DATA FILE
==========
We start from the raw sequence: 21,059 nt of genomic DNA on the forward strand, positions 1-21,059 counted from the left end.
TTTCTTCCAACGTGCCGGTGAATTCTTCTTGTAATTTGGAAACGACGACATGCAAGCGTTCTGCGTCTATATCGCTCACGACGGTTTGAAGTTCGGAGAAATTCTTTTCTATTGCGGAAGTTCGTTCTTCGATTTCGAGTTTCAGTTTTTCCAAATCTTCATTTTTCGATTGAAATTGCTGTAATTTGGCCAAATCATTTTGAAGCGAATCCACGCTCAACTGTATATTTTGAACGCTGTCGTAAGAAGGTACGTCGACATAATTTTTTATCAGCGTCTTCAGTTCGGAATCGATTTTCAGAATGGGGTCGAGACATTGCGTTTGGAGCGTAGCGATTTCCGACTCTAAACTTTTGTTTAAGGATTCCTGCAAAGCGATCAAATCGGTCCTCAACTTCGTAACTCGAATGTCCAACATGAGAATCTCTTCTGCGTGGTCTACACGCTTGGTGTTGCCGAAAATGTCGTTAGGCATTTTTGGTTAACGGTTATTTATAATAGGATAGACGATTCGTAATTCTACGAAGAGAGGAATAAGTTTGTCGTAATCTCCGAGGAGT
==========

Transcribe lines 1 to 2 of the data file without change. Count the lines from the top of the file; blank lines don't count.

We start from the raw sequence: 21,059 nt of genomic DNA on the forward strand, positions 1-21,059 counted from the left end.
TTTCTTCCAACGTGCCGGTGAATTCTTCTTGTAATTTGGAAACGACGACATGCAAGCGTTCTGCGTCTATATCGCTCACGACGGTTTGAAGTTCGGAGAAATTCTTTTCTATTGCGGAAGTTCGTTCTTCGATTTCGAGTTTCAGTTTTTCCAAATCTTCATTTTTCGATTGAAATTGCTGTAATTTGGCCAAATCATTTTGAAGCGAATCCACGCTCAACTGTATATTTTGAACGCTGTCGTAAGAAGGTACGTCGACATAATTTTTTATCAGCGTCTTCAGTTCGGAATCGATTTTCAGAATGGGGTCGAGACATTGCGTTTGGAGCGTAGCGATTTCCGACTCTAAACTTTTGTTTAAGGATTCCTGCAAAGCGATCAAATCGGTCCTCAACTTCGTAACTCGAATGTCCAACATGAGAATCTCTTCTGCGTGGTCTACACGCTTGGTGTTGCCGAAAATGTCGTTAGGCATTTTTGGTTAACGGTTATTTATAATAGGATAGACGATTCGTAATTCTACGAAGAGAGGAATAAGTTTGTCGTAATCTCCGAGGAGT